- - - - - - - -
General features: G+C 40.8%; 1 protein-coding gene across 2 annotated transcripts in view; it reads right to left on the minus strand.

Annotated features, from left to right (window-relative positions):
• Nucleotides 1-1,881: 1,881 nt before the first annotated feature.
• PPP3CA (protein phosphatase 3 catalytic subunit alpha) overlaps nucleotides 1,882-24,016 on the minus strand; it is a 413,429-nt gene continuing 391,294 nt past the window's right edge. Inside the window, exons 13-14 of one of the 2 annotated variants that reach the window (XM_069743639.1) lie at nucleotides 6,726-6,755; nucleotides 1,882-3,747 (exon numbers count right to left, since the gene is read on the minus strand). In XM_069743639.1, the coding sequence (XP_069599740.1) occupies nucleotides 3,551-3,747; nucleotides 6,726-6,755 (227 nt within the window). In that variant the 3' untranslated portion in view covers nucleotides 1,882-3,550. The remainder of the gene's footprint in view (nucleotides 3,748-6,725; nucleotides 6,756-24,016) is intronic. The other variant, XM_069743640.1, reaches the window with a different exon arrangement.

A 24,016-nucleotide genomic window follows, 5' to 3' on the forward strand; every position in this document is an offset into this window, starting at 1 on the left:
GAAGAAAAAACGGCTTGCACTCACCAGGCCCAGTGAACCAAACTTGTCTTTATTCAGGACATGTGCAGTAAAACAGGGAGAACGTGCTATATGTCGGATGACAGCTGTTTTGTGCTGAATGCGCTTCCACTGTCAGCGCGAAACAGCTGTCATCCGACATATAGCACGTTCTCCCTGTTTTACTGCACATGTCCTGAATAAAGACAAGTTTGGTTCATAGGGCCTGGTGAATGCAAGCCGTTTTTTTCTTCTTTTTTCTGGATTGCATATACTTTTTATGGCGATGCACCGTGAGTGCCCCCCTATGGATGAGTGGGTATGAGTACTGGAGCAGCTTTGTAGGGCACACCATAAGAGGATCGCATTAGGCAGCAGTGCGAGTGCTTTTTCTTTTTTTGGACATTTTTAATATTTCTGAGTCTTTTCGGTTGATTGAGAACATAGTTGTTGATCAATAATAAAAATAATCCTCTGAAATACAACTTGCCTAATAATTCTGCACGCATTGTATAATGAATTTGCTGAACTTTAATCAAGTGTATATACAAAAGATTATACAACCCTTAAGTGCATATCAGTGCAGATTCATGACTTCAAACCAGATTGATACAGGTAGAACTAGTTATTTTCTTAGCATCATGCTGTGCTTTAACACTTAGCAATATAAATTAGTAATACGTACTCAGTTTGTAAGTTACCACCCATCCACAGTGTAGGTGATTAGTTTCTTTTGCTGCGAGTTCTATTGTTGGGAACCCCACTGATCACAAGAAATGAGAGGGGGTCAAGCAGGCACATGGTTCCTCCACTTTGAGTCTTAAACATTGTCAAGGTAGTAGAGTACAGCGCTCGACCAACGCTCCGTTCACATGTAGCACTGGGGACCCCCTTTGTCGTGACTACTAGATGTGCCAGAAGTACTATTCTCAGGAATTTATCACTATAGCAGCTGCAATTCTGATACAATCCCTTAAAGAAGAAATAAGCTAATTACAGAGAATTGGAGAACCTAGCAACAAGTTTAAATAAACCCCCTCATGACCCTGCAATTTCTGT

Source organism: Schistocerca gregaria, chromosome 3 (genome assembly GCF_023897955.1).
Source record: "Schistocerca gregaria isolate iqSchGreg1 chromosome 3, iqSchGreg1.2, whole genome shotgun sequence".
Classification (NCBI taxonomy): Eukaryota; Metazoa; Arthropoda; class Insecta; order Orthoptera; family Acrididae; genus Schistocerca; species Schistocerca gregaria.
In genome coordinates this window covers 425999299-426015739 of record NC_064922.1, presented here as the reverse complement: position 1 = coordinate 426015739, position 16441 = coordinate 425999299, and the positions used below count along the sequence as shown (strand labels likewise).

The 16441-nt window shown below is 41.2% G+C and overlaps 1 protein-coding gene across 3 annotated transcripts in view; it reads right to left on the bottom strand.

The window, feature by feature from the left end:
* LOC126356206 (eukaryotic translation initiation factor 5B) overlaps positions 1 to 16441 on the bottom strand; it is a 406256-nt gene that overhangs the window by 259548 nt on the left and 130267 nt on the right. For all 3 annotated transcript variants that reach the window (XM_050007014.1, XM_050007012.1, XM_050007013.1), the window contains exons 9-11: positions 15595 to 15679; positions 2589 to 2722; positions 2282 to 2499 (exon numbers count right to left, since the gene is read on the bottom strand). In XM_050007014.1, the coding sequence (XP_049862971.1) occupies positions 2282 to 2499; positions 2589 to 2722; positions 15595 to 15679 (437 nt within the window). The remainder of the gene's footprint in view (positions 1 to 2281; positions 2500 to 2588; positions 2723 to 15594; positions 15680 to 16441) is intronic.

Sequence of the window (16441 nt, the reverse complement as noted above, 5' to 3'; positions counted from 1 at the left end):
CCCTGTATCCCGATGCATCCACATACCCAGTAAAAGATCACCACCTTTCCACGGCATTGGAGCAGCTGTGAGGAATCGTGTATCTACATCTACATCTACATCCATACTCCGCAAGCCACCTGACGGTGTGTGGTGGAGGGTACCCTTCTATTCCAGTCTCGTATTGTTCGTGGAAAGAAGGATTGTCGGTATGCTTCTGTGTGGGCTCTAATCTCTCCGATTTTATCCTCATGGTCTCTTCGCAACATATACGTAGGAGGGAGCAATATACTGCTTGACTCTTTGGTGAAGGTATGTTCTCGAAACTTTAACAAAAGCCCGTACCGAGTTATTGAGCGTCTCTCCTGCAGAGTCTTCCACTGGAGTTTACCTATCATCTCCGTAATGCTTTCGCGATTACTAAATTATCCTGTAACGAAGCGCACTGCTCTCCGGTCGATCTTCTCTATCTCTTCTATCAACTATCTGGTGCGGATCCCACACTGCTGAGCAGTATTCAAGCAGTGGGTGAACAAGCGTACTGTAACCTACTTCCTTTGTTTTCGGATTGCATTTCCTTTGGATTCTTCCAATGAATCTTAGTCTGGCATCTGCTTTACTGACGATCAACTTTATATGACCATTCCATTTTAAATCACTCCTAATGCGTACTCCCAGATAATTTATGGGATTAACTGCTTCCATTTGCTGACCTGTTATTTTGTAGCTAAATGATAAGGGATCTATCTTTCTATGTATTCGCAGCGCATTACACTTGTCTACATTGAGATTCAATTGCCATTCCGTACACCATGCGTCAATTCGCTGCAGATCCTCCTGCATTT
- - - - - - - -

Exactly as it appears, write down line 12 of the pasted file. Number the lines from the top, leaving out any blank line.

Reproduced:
The window, feature by feature from the left end: